If you have read a number of Joan Didion novels, particularly starting in the 1980s, she turns her attention progressively on our neighbors in to the south, and American meddling in their internal affairs. This is certainly the case in The Last Thing He Wanted, which chronicles the mishaps of a novice on the scene of international arms smuggling on an unnamed Caribbean Island.
As many commentators have said, there are deep shades of Graham Greene in this novel (and most of the other novels she has written in this vein). For someone moving through Didion’s oeuvre, there is not anything new to stimulate. If you are coming to Didion fresh, no doubt you are in for an interesting ride. Didion had a terse way of building narrative tension. She moves back and forth in time effortlessly, allowing the reader to see every nook and cranny of her created world.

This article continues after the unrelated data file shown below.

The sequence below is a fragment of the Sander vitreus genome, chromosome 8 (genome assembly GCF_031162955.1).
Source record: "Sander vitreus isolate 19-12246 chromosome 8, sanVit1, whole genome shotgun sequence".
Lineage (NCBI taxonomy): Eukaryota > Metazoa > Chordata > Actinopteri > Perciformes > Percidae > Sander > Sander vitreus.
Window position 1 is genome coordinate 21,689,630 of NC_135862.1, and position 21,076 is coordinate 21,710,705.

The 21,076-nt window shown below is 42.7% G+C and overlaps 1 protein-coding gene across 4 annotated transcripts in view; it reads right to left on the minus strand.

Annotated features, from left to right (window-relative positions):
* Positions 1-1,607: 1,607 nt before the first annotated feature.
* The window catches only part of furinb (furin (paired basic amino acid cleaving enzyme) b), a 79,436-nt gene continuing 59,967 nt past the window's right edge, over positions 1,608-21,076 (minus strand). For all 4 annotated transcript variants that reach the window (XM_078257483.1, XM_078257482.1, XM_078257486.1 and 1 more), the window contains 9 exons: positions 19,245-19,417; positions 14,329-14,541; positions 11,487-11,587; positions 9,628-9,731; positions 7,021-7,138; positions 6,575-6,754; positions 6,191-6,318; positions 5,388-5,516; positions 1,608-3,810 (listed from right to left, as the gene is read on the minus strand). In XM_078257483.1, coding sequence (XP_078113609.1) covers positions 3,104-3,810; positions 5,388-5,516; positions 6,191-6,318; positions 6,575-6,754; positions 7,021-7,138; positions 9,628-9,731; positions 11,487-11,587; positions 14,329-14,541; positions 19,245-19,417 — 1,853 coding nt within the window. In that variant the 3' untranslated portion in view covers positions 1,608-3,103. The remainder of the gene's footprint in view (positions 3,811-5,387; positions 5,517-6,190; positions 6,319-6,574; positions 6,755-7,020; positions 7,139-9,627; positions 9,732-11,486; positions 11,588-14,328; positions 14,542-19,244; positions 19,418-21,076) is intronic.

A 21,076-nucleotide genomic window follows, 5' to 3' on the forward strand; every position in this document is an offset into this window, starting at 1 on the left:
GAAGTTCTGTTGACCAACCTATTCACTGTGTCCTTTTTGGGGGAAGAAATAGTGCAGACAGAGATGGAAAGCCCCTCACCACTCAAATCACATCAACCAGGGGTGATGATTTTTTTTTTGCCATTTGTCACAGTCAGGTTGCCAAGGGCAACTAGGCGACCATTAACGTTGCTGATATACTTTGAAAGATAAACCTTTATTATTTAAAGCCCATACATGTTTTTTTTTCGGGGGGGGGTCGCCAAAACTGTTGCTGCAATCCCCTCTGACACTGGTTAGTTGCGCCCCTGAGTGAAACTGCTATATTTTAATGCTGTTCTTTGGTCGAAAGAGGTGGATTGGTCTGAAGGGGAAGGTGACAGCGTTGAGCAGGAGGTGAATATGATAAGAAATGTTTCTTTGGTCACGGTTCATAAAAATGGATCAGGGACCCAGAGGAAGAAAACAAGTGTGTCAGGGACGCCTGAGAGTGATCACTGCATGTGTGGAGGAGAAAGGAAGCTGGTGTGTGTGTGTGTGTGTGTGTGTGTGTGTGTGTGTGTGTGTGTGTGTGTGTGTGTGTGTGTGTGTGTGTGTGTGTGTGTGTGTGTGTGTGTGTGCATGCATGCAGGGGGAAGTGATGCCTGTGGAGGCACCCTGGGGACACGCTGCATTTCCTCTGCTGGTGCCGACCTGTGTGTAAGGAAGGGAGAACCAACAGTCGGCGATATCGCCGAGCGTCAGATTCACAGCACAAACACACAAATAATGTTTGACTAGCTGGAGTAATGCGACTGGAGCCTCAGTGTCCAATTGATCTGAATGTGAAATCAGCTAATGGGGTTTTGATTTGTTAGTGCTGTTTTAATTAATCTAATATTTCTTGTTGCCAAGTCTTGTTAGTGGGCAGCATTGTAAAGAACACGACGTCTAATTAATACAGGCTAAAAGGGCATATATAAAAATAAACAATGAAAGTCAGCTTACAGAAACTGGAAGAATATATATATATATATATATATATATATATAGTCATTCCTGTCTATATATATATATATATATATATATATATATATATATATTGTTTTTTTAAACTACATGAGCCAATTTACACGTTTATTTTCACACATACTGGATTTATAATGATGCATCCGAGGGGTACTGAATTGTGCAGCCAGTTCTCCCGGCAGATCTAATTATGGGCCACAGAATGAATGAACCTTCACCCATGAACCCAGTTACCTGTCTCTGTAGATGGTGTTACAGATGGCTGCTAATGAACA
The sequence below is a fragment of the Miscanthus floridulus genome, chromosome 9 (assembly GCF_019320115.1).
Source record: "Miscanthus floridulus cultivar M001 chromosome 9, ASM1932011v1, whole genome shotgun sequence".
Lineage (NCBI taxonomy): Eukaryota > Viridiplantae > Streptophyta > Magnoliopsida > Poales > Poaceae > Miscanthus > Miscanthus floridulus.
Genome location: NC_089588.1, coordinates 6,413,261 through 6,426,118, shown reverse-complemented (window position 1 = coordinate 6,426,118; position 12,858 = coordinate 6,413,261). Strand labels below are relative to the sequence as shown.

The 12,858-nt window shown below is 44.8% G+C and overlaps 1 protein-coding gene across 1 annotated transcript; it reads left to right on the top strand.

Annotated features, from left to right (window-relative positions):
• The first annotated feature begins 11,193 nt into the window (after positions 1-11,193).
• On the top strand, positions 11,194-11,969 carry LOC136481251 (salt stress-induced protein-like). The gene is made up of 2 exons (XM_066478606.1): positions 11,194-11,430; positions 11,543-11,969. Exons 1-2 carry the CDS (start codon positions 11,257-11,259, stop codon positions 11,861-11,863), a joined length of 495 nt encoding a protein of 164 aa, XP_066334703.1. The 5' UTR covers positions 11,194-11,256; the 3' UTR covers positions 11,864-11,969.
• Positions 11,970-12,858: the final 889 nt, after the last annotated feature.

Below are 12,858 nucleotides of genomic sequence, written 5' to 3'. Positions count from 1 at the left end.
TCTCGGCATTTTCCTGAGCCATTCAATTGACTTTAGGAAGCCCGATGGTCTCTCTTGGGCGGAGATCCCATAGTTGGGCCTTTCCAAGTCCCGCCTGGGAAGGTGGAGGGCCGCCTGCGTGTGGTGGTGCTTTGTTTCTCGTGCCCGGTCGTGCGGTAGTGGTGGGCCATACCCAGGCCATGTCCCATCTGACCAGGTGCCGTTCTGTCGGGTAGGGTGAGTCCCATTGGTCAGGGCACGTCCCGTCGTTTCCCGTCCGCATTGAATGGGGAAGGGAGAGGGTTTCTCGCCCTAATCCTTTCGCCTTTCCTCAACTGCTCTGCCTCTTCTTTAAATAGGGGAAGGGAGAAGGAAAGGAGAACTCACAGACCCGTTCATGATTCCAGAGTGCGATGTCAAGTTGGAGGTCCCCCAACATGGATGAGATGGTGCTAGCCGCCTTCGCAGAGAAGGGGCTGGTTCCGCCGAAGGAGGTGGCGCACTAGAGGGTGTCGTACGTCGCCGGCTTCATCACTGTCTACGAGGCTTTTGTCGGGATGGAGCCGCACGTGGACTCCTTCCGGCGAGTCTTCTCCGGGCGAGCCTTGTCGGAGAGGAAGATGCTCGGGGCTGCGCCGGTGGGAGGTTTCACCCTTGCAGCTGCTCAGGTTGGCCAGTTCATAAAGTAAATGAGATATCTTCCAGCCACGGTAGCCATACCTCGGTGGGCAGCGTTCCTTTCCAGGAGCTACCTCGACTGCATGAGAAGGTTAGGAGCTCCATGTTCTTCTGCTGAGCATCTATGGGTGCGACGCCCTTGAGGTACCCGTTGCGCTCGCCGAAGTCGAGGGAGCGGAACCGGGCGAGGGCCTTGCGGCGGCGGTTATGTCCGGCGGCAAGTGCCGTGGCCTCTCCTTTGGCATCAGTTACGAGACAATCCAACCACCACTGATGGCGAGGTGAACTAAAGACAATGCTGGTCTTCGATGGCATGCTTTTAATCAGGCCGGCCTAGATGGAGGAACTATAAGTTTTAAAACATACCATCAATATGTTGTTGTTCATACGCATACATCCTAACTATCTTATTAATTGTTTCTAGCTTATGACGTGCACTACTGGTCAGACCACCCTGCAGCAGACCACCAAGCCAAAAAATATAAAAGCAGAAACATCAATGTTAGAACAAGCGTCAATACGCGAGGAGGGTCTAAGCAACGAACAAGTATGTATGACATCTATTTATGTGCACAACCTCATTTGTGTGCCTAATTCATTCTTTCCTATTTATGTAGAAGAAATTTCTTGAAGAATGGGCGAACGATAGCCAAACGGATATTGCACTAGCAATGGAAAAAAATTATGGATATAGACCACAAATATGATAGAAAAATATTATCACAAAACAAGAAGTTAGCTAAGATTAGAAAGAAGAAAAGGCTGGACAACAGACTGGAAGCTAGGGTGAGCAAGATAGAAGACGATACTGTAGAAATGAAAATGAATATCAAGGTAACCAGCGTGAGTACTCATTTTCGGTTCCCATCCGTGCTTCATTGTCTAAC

However, if you have read her a great deal, this world is a repeat. Her concerns in this period are rather narrow, and it comes across in this novel.